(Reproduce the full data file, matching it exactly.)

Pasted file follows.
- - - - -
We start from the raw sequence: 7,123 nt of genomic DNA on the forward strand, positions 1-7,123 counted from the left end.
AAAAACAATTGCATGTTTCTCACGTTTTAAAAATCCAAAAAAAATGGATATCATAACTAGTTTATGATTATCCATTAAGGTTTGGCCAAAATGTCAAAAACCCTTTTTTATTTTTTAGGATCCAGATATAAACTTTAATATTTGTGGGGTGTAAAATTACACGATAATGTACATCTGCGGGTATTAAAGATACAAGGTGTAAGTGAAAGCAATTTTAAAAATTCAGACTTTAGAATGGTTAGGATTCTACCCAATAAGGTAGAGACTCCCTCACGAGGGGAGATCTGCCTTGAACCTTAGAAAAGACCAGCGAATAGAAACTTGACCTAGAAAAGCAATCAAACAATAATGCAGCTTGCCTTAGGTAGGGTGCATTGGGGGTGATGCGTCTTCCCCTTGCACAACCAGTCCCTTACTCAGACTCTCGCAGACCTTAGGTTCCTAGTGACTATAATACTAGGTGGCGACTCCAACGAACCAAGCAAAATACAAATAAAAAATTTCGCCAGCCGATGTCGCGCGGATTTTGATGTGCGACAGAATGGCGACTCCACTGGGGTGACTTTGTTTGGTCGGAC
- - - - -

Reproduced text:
We start from the raw sequence: 7,123 nt of genomic DNA on the forward strand, positions 1-7,123 counted from the left end.
AAAAACAATTGCATGTTTCTCACGTTTTAAAAATCCAAAAAAAATGGATATCATAACTAGTTTATGATTATCCATTAAGGTTTGGCCAAAATGTCAAAAACCCTTTTTTATTTTTTAGGATCCAGATATAAACTTTAATATTTGTGGGGTGTAAAATTACACGATAATGTACATCTGCGGGTATTAAAGATACAAGGTGTAAGTGAAAGCAATTTTAAAAATTCAGACTTTAGAATGGTTAGGATTCTACCCAATAAGGTAGAGACTCCCTCACGAGGGGAGATCTGCCTTGAACCTTAGAAAAGACCAGCGAATAGAAACTTGACCTAGAAAAGCAATCAAACAATAATGCAGCTTGCCTTAGGTAGGGTGCATTGGGGGTGATGCGTCTTCCCCTTGCACAACCAGTCCCTTACTCAGACTCTCGCAGACCTTAGGTTCCTAGTGACTATAATACTAGGTGGCGACTCCAACGAACCAAGCAAAATACAAATAAAAAATTTCGCCAGCCGATGTCGCGCGGATTTTGATGTGCGACAGAATGGCGACTCCACTGGGGTGACTTTGTTTGGTCGGAC